City sets priorities

As the city pivots back to in-person meetings post pandemic and a monthly summer schedule, council set priorities.

The city hones down their goals every year, and this time 17 came out of their May strategic planning sessions, said Deputy Mayor Andrea Levine O’Rourke.

“Five priorities we decided to direct staff are our top priority issues for the coming year,” Mayor Scott Singer told Boca Voice.

Among them are a continued hi-tech comeback from the days when IBM was a major employer and invented the PC here. And more emphasis on supporting and growing hi-tech startups.

Citing a Boca tech meetup with little notice that drew 80 people, “companies are leaving for sunnier and lower tax climates. We have a limited window,” Mayor Scott Singer told Boca Voice. “It’s important to be at the leading edge because when some companies lead, others follow.”

The city has an economic development office with a budget.  “These are some of the reasons we [need to] devote significant resources to economic development. We need to seize the moment,” Singer said, adding he is meeting with other elected officials to pursue a regional approach.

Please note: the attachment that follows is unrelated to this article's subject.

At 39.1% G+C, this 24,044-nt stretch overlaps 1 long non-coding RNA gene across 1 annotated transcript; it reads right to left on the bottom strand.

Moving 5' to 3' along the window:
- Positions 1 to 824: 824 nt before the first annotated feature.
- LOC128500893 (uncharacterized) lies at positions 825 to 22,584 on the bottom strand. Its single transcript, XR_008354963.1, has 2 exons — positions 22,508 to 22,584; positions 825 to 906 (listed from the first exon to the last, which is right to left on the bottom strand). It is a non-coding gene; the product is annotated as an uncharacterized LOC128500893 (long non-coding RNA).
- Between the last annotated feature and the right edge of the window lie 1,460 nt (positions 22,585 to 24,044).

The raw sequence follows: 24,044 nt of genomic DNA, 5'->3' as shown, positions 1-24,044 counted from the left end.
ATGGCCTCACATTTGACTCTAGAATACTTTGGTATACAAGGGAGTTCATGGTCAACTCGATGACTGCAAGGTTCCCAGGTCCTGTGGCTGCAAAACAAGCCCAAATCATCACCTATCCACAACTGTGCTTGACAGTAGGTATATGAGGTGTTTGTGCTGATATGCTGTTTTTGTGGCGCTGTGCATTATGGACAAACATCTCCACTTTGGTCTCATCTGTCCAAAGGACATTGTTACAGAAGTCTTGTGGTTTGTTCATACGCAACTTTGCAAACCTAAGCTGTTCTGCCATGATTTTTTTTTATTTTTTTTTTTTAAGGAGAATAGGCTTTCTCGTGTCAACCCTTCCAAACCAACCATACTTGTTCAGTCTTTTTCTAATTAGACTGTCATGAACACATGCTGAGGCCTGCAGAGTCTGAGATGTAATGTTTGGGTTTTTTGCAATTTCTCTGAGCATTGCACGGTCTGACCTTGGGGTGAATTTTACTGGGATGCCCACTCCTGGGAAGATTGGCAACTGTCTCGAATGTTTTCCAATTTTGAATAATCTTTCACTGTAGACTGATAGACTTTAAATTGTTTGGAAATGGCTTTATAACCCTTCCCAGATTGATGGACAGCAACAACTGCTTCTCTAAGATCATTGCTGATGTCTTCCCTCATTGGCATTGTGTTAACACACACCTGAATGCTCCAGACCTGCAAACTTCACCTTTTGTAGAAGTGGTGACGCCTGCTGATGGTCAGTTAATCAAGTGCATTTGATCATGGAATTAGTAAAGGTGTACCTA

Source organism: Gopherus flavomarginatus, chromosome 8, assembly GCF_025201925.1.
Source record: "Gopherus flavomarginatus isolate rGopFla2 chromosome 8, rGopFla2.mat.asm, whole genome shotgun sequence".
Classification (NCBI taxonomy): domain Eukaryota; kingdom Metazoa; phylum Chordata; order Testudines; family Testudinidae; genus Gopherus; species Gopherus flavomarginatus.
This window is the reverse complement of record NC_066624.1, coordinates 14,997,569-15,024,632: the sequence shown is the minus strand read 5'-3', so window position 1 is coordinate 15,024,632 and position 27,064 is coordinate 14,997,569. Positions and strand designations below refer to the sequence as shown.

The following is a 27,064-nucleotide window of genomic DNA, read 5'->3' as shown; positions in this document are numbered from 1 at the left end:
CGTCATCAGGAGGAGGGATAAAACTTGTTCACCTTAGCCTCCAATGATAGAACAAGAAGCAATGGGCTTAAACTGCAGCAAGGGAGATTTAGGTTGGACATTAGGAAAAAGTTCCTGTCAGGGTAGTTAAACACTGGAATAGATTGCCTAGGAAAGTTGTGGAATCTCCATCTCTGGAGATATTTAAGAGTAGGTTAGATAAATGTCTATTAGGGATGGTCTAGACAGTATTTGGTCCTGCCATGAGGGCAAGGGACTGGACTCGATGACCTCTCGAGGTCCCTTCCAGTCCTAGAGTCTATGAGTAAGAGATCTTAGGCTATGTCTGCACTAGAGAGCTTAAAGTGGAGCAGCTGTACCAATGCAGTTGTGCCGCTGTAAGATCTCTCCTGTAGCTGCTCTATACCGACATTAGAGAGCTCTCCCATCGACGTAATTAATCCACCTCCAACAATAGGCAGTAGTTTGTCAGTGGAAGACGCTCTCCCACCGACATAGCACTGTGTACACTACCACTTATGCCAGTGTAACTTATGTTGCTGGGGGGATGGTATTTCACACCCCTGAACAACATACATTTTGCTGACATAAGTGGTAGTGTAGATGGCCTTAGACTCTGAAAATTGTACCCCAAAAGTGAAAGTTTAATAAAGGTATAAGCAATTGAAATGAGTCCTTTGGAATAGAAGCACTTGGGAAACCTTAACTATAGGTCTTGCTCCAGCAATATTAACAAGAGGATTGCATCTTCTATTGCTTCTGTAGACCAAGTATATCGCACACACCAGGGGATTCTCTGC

An FAU off-campus housing shortage that led to students renting homes in single-family neighborhoods is another priority.  “Does FAU have a student housing problem? Do we have to fix it to solve their problem?” O’Rourke said. She voted against a recent apartment complex near FAU because it required the city to approve hi-density in an area now zoned for single family, she said.

“Why not put this on a workshop,” she said about a goal to plan the 20th Street corridor for student housing that was never acted on.

Other priorities include plans to traverse the Brightline railroad station now about to start construction. “That could mean doing a walkway over the tracks or a tunnel underneath or an overhead bridge,” she said. “We would hope to get grants.”

Among other goals are addressing residents’ pedestrian and bike safety concerns on Palmetto Park Road, particularly the county stretch east of the Intracoastal. “Neighbors are up in arms so that was an automatic priority,” she said.

Council also wants to extend Jeffrey Street that now stops short. And expand and connect the El Rio Trail. “We have wonderful bike trails and they don’t quite finish and connect,” she added.

By Marci Shatzman


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